After passing what was, at the time, the strictest abortion ban in the country, Texas Gov. Greg Abbott sought to fend off critics by pledging to work to “eliminate rape” in the state. But a new study published yesterday shows the extent to which Abbott has failed to do so—even after a stricter abortion ban took effect in the state—and just how many Texans have likely been impacted.
In September 2021, when Abbott passed SB 8, the law that banned abortion after six weeks of pregnancy—effectively a total ban, since that’s before most people know they’re pregnant—and allowed any private citizen to sue abortion providers and people who “aid and abet” anyone who tries to obtain an abortion, it was the strictest anti-abortion law on the books nationwide. Predictably, he faced criticism, including from a reporter who asked why he was forcing victims of rape or incest to carry their pregnancies to term under the new law. The governor falsely claimed that the law wouldn’t actually force rape and incest victims to give birth, “because it provides at least six weeks for a person to be able to get an abortion,” and promised he’d prioritize working to “eliminate rape” in Texas.
“Rape is a crime and Texas will work tirelessly to make sure we eliminate all rapists from the streets of Texas by aggressively going out and arresting them and prosecuting them and getting them off the streets. So goal number one in the state of Texas is to eliminate rape so that no woman, no person, will be a victim of rape,” Abbott said at the time. (Former White House Press Secretary Jen Psaki quickly shut down his comments: “If Gov. Abbott has a means of eliminating all rapists or all rape from the United States, then there would be bipartisan support for that,” she said at a briefing.)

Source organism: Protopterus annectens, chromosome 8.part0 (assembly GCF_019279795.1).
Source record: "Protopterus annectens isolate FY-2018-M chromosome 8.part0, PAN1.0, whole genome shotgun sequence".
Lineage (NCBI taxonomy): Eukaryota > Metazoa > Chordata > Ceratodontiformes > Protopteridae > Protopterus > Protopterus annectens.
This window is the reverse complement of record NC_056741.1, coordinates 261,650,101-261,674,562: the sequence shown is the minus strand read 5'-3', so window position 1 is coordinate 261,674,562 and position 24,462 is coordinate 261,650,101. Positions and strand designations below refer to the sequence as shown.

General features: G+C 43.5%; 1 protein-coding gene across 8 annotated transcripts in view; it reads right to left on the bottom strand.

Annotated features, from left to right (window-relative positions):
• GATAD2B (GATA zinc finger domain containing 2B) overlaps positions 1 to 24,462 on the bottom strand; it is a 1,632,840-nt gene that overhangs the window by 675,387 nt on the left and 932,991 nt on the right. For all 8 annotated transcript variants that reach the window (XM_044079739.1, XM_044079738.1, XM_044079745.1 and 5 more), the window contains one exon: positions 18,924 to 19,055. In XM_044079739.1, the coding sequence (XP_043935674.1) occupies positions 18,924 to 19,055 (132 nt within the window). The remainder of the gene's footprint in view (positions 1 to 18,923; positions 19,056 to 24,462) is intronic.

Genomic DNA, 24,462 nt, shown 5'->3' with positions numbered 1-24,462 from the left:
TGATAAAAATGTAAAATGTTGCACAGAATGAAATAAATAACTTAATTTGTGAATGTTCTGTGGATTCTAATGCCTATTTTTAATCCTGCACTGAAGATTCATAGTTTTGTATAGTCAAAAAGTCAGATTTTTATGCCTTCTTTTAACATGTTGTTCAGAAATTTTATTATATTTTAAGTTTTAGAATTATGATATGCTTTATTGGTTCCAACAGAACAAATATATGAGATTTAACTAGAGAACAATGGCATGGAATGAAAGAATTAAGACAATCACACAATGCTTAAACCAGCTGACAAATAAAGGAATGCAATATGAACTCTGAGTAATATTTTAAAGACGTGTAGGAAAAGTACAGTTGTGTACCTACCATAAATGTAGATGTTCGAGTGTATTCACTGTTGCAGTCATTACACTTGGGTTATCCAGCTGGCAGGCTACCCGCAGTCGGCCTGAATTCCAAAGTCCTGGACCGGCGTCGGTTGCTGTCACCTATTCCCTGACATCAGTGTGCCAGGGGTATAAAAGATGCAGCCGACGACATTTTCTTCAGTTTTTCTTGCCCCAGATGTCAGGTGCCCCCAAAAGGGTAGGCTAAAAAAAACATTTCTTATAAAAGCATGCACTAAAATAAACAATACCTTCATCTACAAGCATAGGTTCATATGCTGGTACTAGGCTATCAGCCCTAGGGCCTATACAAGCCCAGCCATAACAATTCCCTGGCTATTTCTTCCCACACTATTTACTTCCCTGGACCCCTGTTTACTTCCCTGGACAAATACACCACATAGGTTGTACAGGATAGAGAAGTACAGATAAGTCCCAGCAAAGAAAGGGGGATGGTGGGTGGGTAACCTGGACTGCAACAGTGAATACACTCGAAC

Since then, Texas’ abortion law has only gotten more extreme: abortion is now entirely illegal in the state due to a trigger ban that took effect in August 2022, two months after the Dobbs decision, according to the Center for Reproductive Rights. And now we have a sense of just how many people have likely been impacted: there have been an estimated 26,300 pregnancies as a result of rape in Texas, the highest of any state with a total abortion ban, according to a study published yesterday in JAMA Internal Medicine.
Since there isn’t one reliable source on how many rapes occur in each state, researchers used multiple data sources—including the Centers for Disease Control and Prevention’s 2016–2017 National Intimate Partner and Sexual Violence Survey, the Bureau of Justice Statistics’ National Crime Victimization Survey, and FBI data showing rapes reported to law enforcement—to estimate how many rapes resulted in pregnancy in the 14 states that implemented abortion bans post-Dobbs. Overall, they estimate there were more than 64,500 rape-related pregnancies in these states; about 5,500 of those occurred in the five states whose abortion bans have rape exceptions. (Other research has shown that rape exceptions are seldom granted in practice: data published in October by the nonprofit Society of Family Planning found that an average of fewer than ten abortions were performed per month in states with rape exceptions in the first year after Dobbs.)